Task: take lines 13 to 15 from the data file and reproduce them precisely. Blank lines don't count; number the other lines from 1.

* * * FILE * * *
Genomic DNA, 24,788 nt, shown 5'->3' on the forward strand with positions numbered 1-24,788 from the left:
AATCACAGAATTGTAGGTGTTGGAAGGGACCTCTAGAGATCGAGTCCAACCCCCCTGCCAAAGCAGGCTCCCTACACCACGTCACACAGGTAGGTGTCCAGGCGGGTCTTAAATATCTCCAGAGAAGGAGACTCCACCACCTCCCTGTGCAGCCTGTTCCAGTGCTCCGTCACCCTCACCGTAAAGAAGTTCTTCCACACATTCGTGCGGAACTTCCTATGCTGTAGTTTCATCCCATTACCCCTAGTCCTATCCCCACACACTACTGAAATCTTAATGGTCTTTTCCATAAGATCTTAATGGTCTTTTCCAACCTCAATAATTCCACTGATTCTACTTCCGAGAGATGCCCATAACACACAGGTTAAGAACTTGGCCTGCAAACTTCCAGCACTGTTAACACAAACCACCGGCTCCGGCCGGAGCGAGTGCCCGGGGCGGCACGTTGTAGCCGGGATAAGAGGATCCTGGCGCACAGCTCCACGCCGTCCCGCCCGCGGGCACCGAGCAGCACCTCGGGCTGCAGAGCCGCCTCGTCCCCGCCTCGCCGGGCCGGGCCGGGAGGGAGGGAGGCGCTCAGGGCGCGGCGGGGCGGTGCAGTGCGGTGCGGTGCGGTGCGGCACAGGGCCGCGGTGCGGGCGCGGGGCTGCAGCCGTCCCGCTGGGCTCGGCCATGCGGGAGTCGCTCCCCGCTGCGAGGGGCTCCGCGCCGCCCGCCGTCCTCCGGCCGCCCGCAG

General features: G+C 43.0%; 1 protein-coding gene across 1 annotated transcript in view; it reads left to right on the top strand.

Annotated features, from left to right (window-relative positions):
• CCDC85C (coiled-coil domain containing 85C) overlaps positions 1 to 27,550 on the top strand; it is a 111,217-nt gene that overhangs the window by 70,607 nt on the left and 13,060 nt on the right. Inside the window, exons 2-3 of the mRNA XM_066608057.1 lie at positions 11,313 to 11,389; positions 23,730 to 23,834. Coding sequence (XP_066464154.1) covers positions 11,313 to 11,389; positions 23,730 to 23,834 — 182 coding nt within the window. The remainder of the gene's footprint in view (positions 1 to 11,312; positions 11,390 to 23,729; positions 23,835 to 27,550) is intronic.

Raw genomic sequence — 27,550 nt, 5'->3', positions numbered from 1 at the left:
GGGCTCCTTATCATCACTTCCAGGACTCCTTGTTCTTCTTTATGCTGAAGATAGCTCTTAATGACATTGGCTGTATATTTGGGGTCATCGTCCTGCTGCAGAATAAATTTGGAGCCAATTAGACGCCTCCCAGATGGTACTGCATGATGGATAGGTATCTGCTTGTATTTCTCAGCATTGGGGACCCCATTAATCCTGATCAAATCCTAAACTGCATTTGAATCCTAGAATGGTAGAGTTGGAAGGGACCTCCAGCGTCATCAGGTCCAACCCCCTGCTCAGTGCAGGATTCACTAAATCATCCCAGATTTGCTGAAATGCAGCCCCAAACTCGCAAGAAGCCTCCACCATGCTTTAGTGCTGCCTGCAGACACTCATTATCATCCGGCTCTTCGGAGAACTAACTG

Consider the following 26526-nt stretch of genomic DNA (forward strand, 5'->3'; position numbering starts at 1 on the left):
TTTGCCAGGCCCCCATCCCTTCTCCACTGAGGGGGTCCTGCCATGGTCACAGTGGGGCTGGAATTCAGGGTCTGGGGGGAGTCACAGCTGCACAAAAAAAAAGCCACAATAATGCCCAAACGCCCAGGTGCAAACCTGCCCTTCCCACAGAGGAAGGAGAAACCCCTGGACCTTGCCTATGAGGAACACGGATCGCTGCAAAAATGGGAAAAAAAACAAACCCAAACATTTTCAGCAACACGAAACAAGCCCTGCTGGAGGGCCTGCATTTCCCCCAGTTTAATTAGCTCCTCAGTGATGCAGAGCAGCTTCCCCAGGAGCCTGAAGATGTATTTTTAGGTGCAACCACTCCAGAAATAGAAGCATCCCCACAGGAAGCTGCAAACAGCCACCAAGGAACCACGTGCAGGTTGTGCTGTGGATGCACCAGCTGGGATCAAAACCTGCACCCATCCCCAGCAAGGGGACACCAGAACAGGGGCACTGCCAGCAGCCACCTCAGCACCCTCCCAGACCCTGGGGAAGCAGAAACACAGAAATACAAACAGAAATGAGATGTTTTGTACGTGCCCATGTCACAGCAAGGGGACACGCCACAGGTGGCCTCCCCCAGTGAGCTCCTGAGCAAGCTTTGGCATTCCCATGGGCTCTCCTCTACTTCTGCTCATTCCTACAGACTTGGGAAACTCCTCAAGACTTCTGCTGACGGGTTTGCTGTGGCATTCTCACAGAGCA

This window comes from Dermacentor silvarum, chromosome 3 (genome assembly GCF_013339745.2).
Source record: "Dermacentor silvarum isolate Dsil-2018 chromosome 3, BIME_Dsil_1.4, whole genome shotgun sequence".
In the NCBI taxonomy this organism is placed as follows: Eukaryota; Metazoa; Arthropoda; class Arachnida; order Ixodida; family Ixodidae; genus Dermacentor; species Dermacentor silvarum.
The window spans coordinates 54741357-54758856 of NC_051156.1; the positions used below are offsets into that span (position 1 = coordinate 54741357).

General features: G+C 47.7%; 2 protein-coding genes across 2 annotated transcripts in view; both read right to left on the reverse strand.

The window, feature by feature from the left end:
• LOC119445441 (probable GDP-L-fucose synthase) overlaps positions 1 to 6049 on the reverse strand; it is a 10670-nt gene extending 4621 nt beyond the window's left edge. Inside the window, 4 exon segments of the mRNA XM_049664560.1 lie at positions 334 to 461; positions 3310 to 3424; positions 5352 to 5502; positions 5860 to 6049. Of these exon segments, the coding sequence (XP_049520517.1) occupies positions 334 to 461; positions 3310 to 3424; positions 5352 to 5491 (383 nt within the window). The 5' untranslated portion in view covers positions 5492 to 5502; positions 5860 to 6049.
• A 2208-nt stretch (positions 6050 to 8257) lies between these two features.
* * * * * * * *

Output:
The window spans coordinates 54741357-54758856 of NC_051156.1; the positions used below are offsets into that span (position 1 = coordinate 54741357).

General features: G+C 47.7%; 2 protein-coding genes across 2 annotated transcripts in view; both read right to left on the reverse strand.

The window, feature by feature from the left end: